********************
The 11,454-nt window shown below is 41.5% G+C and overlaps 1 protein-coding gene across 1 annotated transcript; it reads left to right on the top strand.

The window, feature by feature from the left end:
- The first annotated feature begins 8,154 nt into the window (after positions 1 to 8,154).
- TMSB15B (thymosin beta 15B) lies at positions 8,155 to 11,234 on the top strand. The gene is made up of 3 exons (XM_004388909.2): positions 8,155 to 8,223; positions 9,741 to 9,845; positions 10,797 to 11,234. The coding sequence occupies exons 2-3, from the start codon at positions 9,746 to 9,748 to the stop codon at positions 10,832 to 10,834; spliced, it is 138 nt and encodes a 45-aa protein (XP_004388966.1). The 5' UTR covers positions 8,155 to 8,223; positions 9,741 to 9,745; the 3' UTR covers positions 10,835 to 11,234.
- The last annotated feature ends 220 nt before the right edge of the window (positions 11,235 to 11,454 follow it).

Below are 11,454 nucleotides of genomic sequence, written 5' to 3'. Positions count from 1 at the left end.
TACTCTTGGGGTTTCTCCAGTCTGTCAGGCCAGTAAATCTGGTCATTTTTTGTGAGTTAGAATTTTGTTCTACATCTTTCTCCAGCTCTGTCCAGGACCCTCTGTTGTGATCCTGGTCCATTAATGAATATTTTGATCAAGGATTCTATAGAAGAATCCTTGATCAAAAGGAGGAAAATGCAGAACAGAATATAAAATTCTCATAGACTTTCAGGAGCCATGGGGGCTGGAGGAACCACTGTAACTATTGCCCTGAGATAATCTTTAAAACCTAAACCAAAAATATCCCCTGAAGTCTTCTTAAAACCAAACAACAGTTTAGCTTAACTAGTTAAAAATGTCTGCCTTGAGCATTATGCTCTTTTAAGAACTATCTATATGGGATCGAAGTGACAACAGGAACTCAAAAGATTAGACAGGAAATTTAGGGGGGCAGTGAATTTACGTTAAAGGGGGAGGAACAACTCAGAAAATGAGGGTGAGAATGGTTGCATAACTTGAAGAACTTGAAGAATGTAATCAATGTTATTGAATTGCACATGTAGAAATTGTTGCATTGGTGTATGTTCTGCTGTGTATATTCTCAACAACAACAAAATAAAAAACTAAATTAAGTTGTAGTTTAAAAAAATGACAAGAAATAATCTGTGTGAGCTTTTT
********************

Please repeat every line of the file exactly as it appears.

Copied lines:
The 11,454-nt window shown below is 41.5% G+C and overlaps 1 protein-coding gene across 1 annotated transcript; it reads left to right on the top strand.

The window, feature by feature from the left end:
- The first annotated feature begins 8,154 nt into the window (after positions 1 to 8,154).
- TMSB15B (thymosin beta 15B) lies at positions 8,155 to 11,234 on the top strand. The gene is made up of 3 exons (XM_004388909.2): positions 8,155 to 8,223; positions 9,741 to 9,845; positions 10,797 to 11,234. The coding sequence occupies exons 2-3, from the start codon at positions 9,746 to 9,748 to the stop codon at positions 10,832 to 10,834; spliced, it is 138 nt and encodes a 45-aa protein (XP_004388966.1). The 5' UTR covers positions 8,155 to 8,223; positions 9,741 to 9,745; the 3' UTR covers positions 10,835 to 11,234.
- The last annotated feature ends 220 nt before the right edge of the window (positions 11,235 to 11,454 follow it).

Below are 11,454 nucleotides of genomic sequence, written 5' to 3'. Positions count from 1 at the left end.
TACTCTTGGGGTTTCTCCAGTCTGTCAGGCCAGTAAATCTGGTCATTTTTTGTGAGTTAGAATTTTGTTCTACATCTTTCTCCAGCTCTGTCCAGGACCCTCTGTTGTGATCCTGGTCCATTAATGAATATTTTGATCAAGGATTCTATAGAAGAATCCTTGATCAAAAGGAGGAAAATGCAGAACAGAATATAAAATTCTCATAGACTTTCAGGAGCCATGGGGGCTGGAGGAACCACTGTAACTATTGCCCTGAGATAATCTTTAAAACCTAAACCAAAAATATCCCCTGAAGTCTTCTTAAAACCAAACAACAGTTTAGCTTAACTAGTTAAAAATGTCTGCCTTGAGCATTATGCTCTTTTAAGAACTATCTATATGGGATCGAAGTGACAACAGGAACTCAAAAGATTAGACAGGAAATTTAGGGGGGCAGTGAATTTACGTTAAAGGGGGAGGAACAACTCAGAAAATGAGGGTGAGAATGGTTGCATAACTTGAAGAACTTGAAGAATGTAATCAATGTTATTGAATTGCACATGTAGAAATTGTTGCATTGGTGTATGTTCTGCTGTGTATATTCTCAACAACAACAAAATAAAAAACTAAATTAAGTTGTAGTTTAAAAAAATGACAAGAAATAATCTGTGTGAGCTTTTT